History is full of great rivalries: Athens versus Sparta, Lincoln versus Douglas, even the Roadrunner versus Wile E. Coyote.

Author Charles C. Mann describes a less familiar faceoff in his new book, “The Wizard and the Prophet: Two Remarkable Scientists and Their Dueling Visions to Shape Tomorrow’s World.” Published earlier this year, it has met with wide acclaim.

The “wizard” was Norman Borlaug, the father of the Green Revolution. The “prophet” was William Vogt, a believer in “apocalyptic environmentalism.” Mann has written a dual biography of these two men and their competing ideas about what the 21st century will bring.

Anybody who thinks about the future of food ought to read it.

Thinking about the future of food is how Mann, a science journalist, became interested in his topic. In a prologue, he mentions the birth of his daughter. “I wandered outside for a while so that mother and child could rest,” he writes. “A thought popped into my head: When my daughter is my age, almost 10 billion people will be walking the earth.”

Demographers say it will happen around 2050.

“Ten billion mouths, I thought. How can they possibly be fed?”

William Vogt

This vexing question prompted Mann to explore the lives of his subjects and recount them on the pages of his compelling book.

Borlaug (1914-2009) was an optimist who believed that science and affluence would provide solutions to our greatest problems. Vogt (1902-1968) was a pessimist who thought that affluence itself was a problem because it led to the depletion of resources.

Mann writes that as a young adult in the 1970s, he became a disciple of Vogt, “convinced that the human enterprise would fall apart if our species didn’t abruptly reverse course.” He worried about famine, starvation, and mass deaths in an epic “planetary breakdown.”

Then he noticed something: These predictions of doom didn’t come to pass.

One of the reasons why, Mann discovered, was the genius of Borlaug. A biologist from Iowa, Borlaug devoted his life to improving the food supply. He developed better seeds and helped farmers around the world adopt new practices. In 1970, he won the Nobel Peace Prize. Some people have claimed that because of Borlaug’s agricultural innovations, a billion extra people are alive today.

Norman Borlaug

So in the 1980s, Mann altered his thinking: “I became a Borlaugian, scoffing at the catastrophic scenarios I had previously embraced.”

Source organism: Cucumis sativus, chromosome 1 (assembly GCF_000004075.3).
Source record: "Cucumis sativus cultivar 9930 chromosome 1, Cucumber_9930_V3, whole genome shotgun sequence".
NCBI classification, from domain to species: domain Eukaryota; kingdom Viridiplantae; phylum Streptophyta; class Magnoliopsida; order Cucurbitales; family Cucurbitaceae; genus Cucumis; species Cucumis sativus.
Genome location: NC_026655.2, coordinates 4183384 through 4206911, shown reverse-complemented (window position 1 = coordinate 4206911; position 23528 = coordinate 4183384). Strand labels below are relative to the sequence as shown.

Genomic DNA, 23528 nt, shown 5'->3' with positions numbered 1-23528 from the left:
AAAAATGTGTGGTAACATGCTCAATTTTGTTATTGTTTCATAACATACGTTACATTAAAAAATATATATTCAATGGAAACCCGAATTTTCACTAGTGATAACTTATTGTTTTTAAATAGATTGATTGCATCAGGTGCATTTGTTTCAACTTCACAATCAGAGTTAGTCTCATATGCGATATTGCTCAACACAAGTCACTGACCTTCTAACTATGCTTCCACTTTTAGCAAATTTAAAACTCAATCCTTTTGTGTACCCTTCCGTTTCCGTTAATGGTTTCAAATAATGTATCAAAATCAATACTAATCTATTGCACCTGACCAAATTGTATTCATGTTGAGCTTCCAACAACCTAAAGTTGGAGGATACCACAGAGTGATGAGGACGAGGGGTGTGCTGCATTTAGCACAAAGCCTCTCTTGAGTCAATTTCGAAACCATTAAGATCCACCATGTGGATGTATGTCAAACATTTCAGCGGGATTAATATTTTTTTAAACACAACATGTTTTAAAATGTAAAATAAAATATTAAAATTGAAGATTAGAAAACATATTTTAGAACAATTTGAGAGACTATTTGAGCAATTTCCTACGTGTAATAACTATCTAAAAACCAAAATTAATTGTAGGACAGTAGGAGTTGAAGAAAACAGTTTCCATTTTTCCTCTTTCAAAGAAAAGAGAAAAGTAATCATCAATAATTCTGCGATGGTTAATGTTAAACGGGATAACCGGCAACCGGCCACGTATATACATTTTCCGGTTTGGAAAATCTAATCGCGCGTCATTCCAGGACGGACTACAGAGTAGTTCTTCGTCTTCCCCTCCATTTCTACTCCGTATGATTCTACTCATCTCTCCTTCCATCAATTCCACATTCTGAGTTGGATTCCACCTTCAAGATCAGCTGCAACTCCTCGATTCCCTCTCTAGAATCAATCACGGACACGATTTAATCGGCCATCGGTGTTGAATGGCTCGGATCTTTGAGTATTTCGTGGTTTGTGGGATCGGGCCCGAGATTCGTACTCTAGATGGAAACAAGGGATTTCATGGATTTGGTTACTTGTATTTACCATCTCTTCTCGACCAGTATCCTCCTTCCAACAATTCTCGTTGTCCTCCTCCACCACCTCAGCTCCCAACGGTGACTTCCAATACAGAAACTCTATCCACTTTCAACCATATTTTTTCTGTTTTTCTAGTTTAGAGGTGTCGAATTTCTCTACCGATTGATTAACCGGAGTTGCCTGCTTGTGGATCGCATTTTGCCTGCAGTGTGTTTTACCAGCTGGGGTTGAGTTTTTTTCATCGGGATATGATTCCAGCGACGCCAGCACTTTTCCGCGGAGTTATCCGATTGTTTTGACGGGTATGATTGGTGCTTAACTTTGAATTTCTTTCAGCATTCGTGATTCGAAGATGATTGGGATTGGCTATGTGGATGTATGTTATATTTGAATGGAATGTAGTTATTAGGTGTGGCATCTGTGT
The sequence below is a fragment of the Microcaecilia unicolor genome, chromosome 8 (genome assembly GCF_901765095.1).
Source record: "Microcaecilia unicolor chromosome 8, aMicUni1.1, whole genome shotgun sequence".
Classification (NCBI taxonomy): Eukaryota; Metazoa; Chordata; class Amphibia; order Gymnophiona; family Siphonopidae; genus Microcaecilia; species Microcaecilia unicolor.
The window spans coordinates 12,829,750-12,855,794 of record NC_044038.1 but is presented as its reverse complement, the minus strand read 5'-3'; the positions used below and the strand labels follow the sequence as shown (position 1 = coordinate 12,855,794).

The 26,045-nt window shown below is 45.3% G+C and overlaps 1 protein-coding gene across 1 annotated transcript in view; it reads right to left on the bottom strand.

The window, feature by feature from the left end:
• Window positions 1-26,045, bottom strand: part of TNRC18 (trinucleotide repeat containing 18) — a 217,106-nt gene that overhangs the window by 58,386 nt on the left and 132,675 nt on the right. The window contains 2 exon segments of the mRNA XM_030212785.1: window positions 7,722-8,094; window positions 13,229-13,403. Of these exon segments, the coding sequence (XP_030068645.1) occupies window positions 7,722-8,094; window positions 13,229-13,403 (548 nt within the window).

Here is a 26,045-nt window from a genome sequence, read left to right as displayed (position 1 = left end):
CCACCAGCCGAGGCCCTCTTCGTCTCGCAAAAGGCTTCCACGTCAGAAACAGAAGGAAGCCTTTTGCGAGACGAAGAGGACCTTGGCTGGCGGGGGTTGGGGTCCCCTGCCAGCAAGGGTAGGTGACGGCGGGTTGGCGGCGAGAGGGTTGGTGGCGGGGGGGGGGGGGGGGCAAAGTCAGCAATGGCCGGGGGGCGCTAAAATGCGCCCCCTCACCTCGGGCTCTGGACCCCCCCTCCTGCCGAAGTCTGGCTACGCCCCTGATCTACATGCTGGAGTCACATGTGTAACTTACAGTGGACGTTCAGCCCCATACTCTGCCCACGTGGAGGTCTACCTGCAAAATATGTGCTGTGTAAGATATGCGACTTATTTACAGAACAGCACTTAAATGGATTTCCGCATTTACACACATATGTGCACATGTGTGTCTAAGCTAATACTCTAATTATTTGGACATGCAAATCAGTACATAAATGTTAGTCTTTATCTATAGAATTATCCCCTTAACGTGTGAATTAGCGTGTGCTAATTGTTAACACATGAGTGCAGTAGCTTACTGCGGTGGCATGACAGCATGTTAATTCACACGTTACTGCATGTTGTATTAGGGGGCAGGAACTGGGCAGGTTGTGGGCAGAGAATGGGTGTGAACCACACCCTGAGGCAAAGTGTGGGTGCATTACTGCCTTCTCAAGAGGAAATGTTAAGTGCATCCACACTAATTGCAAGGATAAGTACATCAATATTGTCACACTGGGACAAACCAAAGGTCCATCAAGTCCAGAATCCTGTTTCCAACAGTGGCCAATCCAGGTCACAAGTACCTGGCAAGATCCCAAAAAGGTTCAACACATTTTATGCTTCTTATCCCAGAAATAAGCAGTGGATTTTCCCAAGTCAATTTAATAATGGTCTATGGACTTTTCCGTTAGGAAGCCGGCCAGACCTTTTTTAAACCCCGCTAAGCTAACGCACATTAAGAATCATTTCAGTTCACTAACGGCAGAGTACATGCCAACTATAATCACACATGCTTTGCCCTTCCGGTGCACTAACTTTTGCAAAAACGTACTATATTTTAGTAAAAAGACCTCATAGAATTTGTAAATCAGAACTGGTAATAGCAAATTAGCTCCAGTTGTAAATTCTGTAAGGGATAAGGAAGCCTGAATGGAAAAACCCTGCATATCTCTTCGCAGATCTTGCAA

Yet he never quite shook the influence of Vogt. Although his head seems to tell him that Borlaug was correct, his heart keeps pulling him back to Vogt: “My daughter, in college as I write, is headed into a future that seems ever more jostling and contentious, ever closer to overstepping social, physical, and ecological margins.”

The bulk of the book focuses on four of the biggest dilemmas of the 21st century: farming, water, energy, and climate. Mann describes the state of play in each area, looking to Borlaug and Vogt for insights and trying to remain impartial. “The Wizard and the Prophet,” he writes, “is a book about the future that makes no predictions.”

I’ll boldly go where Mann hasn’t gone: Farmers will rise to the challenge of 2050 and those 10 billion mouths.

That’s my forecast, rooted in my experience as a farmer. Farmers are naturally optimistic. We have to be!

I’m squarely in Borlaug’s camp. I met Dr. Borlaug and was able to see first-hand his optimism, his belief in the power of agricultural technology and his passion for getting that technology into the hands of farmers. Science and technology help us grow more food every year. In recent decades, we’ve benefitted from the widespread adoption of GMOs. In the near future, innovative technologies including CRISPR and gene-editing techniques will enable new advances. Everything is more sustainable, too: With the advent of precision farming, informed by new types of data collection and guided by GPS satellites, we’re much smarter and clearly more efficient about how we use water, fertilizer, and fuel.

While we must guard against excessive optimism—we’ll always face difficulties—we’re much better off when we allow Borlaug to inspire us than when we allow Vogt to frighten us.

This July will mark the 50th anniversary of Vogt’s death. Something tells me that if he had lived on, perhaps he would have come to appreciate the ability of the human race to confront its biggest tests.

There I go again, thinking like an optimist wizard rather than a pessimistic prophet.

In the end, it may come down to something as simple as this: Hope is better than despair.